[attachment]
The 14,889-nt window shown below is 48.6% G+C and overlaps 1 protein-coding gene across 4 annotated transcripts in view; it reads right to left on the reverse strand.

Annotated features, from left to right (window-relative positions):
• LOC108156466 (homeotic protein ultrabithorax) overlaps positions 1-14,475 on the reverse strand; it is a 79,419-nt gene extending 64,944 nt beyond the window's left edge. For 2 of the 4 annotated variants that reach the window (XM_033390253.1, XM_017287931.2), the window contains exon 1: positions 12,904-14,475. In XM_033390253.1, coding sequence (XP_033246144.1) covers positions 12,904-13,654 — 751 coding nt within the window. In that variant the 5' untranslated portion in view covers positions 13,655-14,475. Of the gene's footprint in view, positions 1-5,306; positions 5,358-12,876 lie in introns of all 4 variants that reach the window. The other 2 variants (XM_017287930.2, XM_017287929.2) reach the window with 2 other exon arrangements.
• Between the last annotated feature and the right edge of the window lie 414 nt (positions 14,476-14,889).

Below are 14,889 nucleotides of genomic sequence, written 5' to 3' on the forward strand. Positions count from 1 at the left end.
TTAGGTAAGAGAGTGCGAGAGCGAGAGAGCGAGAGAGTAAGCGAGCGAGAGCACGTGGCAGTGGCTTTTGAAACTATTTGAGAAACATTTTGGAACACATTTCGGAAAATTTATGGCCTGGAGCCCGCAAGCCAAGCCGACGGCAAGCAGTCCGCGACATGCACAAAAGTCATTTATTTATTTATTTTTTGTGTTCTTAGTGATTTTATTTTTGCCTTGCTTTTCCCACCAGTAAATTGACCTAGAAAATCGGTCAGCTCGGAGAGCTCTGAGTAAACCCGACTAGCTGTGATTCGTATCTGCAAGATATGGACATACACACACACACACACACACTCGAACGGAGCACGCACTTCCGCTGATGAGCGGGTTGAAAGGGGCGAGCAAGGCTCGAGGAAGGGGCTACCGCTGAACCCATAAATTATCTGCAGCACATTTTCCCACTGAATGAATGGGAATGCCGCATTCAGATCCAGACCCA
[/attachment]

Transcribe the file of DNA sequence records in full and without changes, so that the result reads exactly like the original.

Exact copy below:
The 14,889-nt window shown below is 48.6% G+C and overlaps 1 protein-coding gene across 4 annotated transcripts in view; it reads right to left on the reverse strand.

Annotated features, from left to right (window-relative positions):
• LOC108156466 (homeotic protein ultrabithorax) overlaps positions 1-14,475 on the reverse strand; it is a 79,419-nt gene extending 64,944 nt beyond the window's left edge. For 2 of the 4 annotated variants that reach the window (XM_033390253.1, XM_017287931.2), the window contains exon 1: positions 12,904-14,475. In XM_033390253.1, coding sequence (XP_033246144.1) covers positions 12,904-13,654 — 751 coding nt within the window. In that variant the 5' untranslated portion in view covers positions 13,655-14,475. Of the gene's footprint in view, positions 1-5,306; positions 5,358-12,876 lie in introns of all 4 variants that reach the window. The other 2 variants (XM_017287930.2, XM_017287929.2) reach the window with 2 other exon arrangements.
• Between the last annotated feature and the right edge of the window lie 414 nt (positions 14,476-14,889).

Below are 14,889 nucleotides of genomic sequence, written 5' to 3' on the forward strand. Positions count from 1 at the left end.
TTAGGTAAGAGAGTGCGAGAGCGAGAGAGCGAGAGAGTAAGCGAGCGAGAGCACGTGGCAGTGGCTTTTGAAACTATTTGAGAAACATTTTGGAACACATTTCGGAAAATTTATGGCCTGGAGCCCGCAAGCCAAGCCGACGGCAAGCAGTCCGCGACATGCACAAAAGTCATTTATTTATTTATTTTTTGTGTTCTTAGTGATTTTATTTTTGCCTTGCTTTTCCCACCAGTAAATTGACCTAGAAAATCGGTCAGCTCGGAGAGCTCTGAGTAAACCCGACTAGCTGTGATTCGTATCTGCAAGATATGGACATACACACACACACACACACACTCGAACGGAGCACGCACTTCCGCTGATGAGCGGGTTGAAAGGGGCGAGCAAGGCTCGAGGAAGGGGCTACCGCTGAACCCATAAATTATCTGCAGCACATTTTCCCACTGAATGAATGGGAATGCCGCATTCAGATCCAGACCCA